As I stated in this column a couple of months ago, banning greyhound racing in NSW was an over-the-top reaction to the ABC and Animals Australia campaign.
There are obviously a few bad types in greyhound racing, as will be found in all sports that involve gambling, but there were already laws that could have been enforced to jail dog owners who were guilty of cruelty.
The decision to rescind the ban announced last week was the only sensible decision that any government could make.
I can understand Mike Baird’s zeal after he read the McHugh Report, which has since been shown to have been hastily written, and in some instances, to be based on doubtful data.
However no leader, let alone a state premier, should ever make a decision based on emotion.
This issue was apparently not taken into the party room for discussion.
If it had been, members like Katrina Hodgkinson would have immediately sounded alarm bells.
Having made a grave error of judgement, Mike Baird did the right thing in rethinking his legislation.
It is too easy to mock a politician who changes his mind, as bumbling Luke Foley has been trying to do.
Yes, it is true that state Labor all along pointed to the policy mistake that Mike Baird was making, but I think the community should be thankful that we have a Premier who was able to put his own ego aside, and agree to listen to the community.
My contacts in the local greyhound industry say that at this stage they are very happy with the reversal, but still concerned about the detail.
Former Labor Premier Morris Iemma is regarded as a decent person to chair the new body.
He talks of having a long connection with greyhound racing, having grown up in Glebe, next to Wentworth Park.
He talks of his later life in Narwee, where kids earned pocket money walking track dogs before and after school.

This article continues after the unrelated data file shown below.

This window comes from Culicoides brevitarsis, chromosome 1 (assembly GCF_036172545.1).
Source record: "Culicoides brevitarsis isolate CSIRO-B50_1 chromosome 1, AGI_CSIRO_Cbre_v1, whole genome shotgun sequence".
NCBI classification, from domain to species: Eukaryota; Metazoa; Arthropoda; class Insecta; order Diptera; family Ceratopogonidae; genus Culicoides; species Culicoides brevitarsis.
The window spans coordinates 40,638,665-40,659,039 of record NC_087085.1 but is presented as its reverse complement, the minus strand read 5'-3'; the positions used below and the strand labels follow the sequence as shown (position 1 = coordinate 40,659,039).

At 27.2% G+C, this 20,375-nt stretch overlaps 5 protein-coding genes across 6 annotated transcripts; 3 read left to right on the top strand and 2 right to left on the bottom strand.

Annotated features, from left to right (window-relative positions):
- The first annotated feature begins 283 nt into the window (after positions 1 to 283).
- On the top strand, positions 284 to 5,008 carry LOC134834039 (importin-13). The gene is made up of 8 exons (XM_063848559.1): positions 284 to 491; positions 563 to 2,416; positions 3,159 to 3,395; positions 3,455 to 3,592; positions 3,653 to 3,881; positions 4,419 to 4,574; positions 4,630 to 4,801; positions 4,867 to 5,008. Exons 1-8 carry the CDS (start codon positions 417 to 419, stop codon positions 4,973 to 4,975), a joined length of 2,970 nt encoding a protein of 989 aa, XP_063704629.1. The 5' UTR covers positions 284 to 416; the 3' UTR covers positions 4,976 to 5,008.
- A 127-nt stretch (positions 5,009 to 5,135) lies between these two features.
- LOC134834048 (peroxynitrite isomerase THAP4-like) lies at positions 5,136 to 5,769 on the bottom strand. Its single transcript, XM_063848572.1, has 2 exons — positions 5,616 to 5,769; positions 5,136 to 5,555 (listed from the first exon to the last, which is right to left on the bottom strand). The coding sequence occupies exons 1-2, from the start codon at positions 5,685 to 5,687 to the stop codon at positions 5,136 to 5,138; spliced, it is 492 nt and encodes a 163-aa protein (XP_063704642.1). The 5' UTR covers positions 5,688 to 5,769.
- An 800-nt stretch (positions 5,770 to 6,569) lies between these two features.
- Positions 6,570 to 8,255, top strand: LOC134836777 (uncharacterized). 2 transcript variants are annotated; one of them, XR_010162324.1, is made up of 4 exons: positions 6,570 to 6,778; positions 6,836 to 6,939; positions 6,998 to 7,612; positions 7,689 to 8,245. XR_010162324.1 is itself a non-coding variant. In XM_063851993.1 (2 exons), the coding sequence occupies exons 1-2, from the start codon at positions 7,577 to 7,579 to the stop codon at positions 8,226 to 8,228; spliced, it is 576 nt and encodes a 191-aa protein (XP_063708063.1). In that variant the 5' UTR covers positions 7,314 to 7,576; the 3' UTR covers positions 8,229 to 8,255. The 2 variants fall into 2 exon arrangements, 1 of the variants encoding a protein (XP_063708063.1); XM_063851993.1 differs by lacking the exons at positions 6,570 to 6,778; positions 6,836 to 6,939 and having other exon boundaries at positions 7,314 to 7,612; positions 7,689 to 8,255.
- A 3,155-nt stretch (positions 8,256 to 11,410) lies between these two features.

Greyhound owners will be represented on this new body.
One of the concerns is the closing of tracks, but even before the ban there was a plan to close 19 non-TAB tracks, so this may not be a real issue.
I noted from the television news that the RSPCA is reluctant to join the new body.
Since they played a large part in the original ABC program, surely they would have wanted to be a part of the reforms.
As I pointed out in my previous article, the RSPCA these days is a suspect political body.
So how did a politician of Mike Baird’s calibre allow this to come about?
As Ray Hadley pointed out, Mike Baird is a “modern” Premier.
He likes to bypass the “traditional media”, using the likes of Facebook to take his message directly to his “new media” audience.
Unfortunately for Mike Baird, “likes” on Facebook aren’t necessarily from people who will support you at the ballot box.
Belatedly Mike Baird had dinner with Alan Jones!
He probably understands now that he talks to Animals Australia supporters on Facebook, but if he had listened to Alan Jones and his callers, he would have heard what ordinary people were saying.
Alan Jones’ and Ray Hadley’s listeners are more likely to vote for Mike Baird’s team than the Facebook crew, who, after all, could be from anywhere in the world.